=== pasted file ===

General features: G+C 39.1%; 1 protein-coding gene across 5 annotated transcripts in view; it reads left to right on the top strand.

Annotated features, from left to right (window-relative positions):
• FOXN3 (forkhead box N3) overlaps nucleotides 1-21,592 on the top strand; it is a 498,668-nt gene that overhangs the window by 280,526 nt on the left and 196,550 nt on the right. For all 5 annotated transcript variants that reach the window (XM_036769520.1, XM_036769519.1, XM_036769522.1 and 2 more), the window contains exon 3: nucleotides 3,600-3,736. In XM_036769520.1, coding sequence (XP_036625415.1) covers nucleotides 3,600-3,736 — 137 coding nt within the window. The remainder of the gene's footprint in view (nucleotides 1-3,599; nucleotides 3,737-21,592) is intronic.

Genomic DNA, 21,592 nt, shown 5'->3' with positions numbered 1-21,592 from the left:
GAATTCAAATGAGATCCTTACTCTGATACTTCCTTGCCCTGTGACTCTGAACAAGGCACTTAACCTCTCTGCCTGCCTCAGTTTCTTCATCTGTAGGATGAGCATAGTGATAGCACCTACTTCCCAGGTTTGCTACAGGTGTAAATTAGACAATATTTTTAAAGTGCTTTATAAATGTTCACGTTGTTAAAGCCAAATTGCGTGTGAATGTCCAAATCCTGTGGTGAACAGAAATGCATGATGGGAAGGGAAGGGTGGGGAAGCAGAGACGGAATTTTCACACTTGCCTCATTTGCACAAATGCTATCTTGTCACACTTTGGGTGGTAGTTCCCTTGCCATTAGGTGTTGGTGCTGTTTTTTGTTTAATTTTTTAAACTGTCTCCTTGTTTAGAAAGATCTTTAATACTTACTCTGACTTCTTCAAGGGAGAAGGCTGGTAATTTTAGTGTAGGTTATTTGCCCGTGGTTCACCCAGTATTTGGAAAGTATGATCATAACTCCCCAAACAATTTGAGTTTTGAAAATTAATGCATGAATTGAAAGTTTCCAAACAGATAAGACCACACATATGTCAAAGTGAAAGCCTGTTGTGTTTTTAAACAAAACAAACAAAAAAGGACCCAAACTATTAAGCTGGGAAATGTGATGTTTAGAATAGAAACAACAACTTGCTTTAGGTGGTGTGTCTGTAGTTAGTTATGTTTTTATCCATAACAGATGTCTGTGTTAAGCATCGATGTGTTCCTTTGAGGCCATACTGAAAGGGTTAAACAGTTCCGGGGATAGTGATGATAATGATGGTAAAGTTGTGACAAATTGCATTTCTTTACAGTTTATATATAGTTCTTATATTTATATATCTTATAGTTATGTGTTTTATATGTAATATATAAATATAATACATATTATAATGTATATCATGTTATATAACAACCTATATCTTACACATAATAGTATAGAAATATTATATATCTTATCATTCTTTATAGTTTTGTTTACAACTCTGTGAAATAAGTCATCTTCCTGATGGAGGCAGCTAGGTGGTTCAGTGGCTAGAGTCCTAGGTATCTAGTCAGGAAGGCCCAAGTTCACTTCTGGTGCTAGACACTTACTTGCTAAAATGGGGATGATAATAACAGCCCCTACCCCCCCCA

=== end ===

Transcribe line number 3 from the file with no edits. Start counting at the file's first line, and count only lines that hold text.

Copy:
• FOXN3 (forkhead box N3) overlaps nucleotides 1-21,592 on the top strand; it is a 498,668-nt gene that overhangs the window by 280,526 nt on the left and 196,550 nt on the right. For all 5 annotated transcript variants that reach the window (XM_036769520.1, XM_036769519.1, XM_036769522.1 and 2 more), the window contains exon 3: nucleotides 3,600-3,736. In XM_036769520.1, coding sequence (XP_036625415.1) covers nucleotides 3,600-3,736 — 137 coding nt within the window. The remainder of the gene's footprint in view (nucleotides 1-3,599; nucleotides 3,737-21,592) is intronic.